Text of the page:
The costs of meeting regulatory expectations in relation to financial crime have spiralled in recent years. Significant fines have been imposed by the FCA, and many firms have taken to exiting entire products, customer types (e.g. MSBs, religious charities and embassies) and jurisdictions, due to AML concerns and the costs of meeting regulatory expectations.
The policy of wholesale de-risking has not been without risks as Barclays Bank found when Wafic said, the syrian born billionaire, decided to sue the bank for closing his personal and business accounts.
The costs of complying with regulations are certain to increase even further. eu member states must implement the Fourth money laundering Directive ("4mlD") into domestic legislation by 26 June 2017. The 4mlD introduces additional, specific legal requirements to carry out enhanced Due Diligence ("eDD") for domestic Politically exposed Persons ("PePs"), where a customer is established in a high risk country, and/or where unusual transactions have been identified.
This article considers the new eDD requirements and provides suggestions for firms to consider when reviewing their systems and controls. in the event of Brexit, the uK will not be obliged to implement the 4mlD measures. however, it is expected the uK government will continue to align itself with Financial action Task Force ("FaTF") requirements and international best practise for financial crime systems and controls. Therefore it is likely that these measures will be implemented in the uK, regardless of the outcome of the referendum. Firms should use the next fourteen months to review their systems and controls, and prepare themselves for 4mlD.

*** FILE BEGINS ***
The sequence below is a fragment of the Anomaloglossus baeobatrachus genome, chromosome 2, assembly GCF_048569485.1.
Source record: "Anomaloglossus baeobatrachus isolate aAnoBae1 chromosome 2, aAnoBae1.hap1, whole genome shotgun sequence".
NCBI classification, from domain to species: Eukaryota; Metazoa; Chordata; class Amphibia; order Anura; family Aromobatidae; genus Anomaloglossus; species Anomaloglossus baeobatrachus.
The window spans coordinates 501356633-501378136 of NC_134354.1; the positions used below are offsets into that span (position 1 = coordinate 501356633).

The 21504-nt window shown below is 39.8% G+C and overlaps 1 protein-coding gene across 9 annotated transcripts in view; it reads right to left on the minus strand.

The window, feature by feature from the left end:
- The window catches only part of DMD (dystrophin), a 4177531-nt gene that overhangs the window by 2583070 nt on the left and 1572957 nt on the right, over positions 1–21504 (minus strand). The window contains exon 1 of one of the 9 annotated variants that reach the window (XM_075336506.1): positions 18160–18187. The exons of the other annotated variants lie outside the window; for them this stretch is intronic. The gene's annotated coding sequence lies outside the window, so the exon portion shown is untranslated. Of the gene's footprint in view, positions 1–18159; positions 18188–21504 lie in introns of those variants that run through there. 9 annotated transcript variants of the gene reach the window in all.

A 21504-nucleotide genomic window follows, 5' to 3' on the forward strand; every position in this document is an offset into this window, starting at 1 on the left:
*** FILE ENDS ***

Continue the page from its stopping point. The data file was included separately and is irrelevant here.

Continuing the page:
Politically Exposed Persons ("PEPS")
Financial institutions have been required to carry out eDD on foreign PePs for a number of years. The money laundering regulations 2007, required firms to:
- establish the customer's source of wealth and source of funds;
- obtain senior management sign off for the relationship;
- and conduct enhanced ongoing monitoring.
4mlD states that such measures must now be applied to domestic PePs, and their immediate families and close associates. The new requirements will impose greater burdens on compliance departments and other groups involved in conducting due diligence and client account reviews. in January 2016, mP craig mcKinlay reported in Parliament that his 81 year old father had been subject to intense questioning when opening a bank account due to his apparent political exposure. as more individuals are identified as "politically exposed" more eDD will be required and such instances will become more common.